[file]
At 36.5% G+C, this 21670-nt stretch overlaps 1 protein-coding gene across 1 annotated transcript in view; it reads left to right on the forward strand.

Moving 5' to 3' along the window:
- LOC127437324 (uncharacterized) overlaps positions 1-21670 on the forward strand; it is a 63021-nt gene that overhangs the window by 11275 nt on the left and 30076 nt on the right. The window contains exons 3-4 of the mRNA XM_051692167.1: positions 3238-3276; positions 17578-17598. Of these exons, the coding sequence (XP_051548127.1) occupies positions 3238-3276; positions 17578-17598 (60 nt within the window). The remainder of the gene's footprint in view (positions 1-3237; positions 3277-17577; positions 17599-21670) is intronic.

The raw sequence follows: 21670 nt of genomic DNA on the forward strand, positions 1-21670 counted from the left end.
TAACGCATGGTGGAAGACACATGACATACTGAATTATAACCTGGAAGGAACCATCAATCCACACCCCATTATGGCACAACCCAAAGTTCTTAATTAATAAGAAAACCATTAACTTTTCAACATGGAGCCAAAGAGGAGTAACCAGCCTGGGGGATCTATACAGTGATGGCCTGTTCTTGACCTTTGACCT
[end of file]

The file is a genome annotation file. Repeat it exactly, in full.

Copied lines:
At 36.5% G+C, this 21670-nt stretch overlaps 1 protein-coding gene across 1 annotated transcript in view; it reads left to right on the forward strand.

Moving 5' to 3' along the window:
- LOC127437324 (uncharacterized) overlaps positions 1-21670 on the forward strand; it is a 63021-nt gene that overhangs the window by 11275 nt on the left and 30076 nt on the right. The window contains exons 3-4 of the mRNA XM_051692167.1: positions 3238-3276; positions 17578-17598. Of these exons, the coding sequence (XP_051548127.1) occupies positions 3238-3276; positions 17578-17598 (60 nt within the window). The remainder of the gene's footprint in view (positions 1-3237; positions 3277-17577; positions 17599-21670) is intronic.

The raw sequence follows: 21670 nt of genomic DNA on the forward strand, positions 1-21670 counted from the left end.
TAACGCATGGTGGAAGACACATGACATACTGAATTATAACCTGGAAGGAACCATCAATCCACACCCCATTATGGCACAACCCAAAGTTCTTAATTAATAAGAAAACCATTAACTTTTCAACATGGAGCCAAAGAGGAGTAACCAGCCTGGGGGATCTATACAGTGATGGCCTGTTCTTGACCTTTGACCT